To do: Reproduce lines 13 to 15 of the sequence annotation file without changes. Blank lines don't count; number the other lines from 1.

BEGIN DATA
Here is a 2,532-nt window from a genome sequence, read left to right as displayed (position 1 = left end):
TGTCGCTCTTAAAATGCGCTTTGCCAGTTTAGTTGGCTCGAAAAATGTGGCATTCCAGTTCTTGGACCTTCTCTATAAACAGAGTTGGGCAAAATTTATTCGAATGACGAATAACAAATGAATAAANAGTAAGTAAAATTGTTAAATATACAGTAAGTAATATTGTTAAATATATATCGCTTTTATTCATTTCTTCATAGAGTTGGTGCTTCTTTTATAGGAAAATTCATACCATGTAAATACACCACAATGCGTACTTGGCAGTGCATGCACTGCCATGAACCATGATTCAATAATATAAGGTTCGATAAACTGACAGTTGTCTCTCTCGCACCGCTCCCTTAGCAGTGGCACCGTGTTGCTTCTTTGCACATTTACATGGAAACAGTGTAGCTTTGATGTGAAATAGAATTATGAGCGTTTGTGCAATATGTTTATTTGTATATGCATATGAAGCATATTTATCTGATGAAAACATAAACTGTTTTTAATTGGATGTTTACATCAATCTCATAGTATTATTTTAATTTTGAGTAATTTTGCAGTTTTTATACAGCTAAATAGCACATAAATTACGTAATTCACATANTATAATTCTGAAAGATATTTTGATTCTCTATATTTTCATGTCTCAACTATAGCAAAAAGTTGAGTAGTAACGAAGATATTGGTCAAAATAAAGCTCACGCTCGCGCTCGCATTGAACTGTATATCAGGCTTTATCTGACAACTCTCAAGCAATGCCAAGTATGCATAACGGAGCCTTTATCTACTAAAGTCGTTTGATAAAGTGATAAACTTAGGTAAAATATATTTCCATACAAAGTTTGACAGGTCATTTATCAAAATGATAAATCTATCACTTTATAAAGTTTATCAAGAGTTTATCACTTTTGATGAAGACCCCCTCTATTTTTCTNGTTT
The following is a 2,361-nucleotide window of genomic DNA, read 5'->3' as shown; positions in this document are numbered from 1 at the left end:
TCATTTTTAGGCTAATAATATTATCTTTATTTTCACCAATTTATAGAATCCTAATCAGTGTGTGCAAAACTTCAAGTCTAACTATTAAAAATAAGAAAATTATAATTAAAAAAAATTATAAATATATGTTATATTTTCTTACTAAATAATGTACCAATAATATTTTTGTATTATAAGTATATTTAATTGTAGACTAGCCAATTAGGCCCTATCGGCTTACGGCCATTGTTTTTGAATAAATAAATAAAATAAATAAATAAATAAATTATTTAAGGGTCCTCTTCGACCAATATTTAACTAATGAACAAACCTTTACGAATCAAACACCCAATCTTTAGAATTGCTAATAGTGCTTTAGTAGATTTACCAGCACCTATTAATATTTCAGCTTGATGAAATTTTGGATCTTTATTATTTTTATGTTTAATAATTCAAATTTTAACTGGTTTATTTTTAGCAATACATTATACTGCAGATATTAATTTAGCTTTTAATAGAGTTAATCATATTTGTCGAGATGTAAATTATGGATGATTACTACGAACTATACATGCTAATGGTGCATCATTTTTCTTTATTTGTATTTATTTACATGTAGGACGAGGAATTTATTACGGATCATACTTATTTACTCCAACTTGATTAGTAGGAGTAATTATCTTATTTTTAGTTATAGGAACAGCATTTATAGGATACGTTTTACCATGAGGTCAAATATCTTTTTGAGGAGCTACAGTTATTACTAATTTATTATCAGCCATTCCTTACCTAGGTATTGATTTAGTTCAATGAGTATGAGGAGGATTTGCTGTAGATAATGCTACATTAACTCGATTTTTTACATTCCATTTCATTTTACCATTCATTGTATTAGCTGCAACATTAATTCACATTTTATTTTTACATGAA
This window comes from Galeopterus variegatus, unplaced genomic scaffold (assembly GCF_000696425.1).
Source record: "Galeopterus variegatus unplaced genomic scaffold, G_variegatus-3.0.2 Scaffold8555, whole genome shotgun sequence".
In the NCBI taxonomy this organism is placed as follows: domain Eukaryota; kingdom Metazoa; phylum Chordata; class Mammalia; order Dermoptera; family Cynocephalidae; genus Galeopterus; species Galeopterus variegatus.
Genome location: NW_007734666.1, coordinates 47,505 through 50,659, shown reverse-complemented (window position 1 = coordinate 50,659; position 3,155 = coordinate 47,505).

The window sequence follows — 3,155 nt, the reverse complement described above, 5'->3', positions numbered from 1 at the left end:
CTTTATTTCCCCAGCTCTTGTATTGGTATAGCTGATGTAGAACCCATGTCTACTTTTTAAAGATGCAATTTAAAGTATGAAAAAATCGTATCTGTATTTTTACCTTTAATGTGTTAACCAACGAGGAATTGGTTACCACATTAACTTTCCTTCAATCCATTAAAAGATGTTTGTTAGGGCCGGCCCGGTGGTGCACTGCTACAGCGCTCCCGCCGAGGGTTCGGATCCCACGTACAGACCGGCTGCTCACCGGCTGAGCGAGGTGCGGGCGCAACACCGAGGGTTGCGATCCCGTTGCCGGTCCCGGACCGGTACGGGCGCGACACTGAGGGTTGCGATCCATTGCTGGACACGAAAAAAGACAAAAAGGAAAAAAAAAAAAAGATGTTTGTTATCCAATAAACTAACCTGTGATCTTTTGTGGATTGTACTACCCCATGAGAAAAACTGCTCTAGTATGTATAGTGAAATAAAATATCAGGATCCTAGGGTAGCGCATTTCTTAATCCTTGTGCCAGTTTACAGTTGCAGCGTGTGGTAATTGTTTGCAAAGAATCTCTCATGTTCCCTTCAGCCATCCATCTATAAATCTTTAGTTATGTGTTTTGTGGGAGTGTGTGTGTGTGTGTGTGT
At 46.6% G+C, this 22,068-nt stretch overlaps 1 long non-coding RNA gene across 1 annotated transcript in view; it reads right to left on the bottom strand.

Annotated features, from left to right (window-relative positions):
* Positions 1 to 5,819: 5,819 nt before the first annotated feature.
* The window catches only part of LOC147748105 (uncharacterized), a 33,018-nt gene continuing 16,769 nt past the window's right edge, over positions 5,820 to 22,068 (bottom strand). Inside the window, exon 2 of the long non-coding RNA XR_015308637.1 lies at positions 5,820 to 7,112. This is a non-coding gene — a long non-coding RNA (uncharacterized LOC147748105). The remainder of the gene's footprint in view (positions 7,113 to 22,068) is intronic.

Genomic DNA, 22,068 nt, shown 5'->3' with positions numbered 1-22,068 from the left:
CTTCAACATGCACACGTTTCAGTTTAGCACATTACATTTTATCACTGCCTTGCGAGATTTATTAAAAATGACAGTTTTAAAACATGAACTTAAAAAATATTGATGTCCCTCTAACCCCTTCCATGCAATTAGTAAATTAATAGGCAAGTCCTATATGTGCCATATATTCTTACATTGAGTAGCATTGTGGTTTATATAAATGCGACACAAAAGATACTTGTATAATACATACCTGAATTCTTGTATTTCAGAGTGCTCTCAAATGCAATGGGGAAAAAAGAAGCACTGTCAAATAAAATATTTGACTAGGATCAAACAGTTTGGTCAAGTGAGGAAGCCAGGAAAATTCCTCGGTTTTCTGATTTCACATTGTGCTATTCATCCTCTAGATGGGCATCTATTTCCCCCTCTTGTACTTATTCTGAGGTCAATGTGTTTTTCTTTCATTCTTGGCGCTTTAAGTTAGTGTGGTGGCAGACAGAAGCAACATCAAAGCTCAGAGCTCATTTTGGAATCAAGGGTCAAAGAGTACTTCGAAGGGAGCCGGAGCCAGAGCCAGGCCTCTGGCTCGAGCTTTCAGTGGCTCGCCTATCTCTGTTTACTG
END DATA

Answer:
* Positions 1 to 5,819: 5,819 nt before the first annotated feature.
* The window catches only part of LOC147748105 (uncharacterized), a 33,018-nt gene continuing 16,769 nt past the window's right edge, over positions 5,820 to 22,068 (bottom strand). Inside the window, exon 2 of the long non-coding RNA XR_015308637.1 lies at positions 5,820 to 7,112. This is a non-coding gene — a long non-coding RNA (uncharacterized LOC147748105). The remainder of the gene's footprint in view (positions 7,113 to 22,068) is intronic.

Genomic DNA, 22,068 nt, shown 5'->3' with positions numbered 1-22,068 from the left: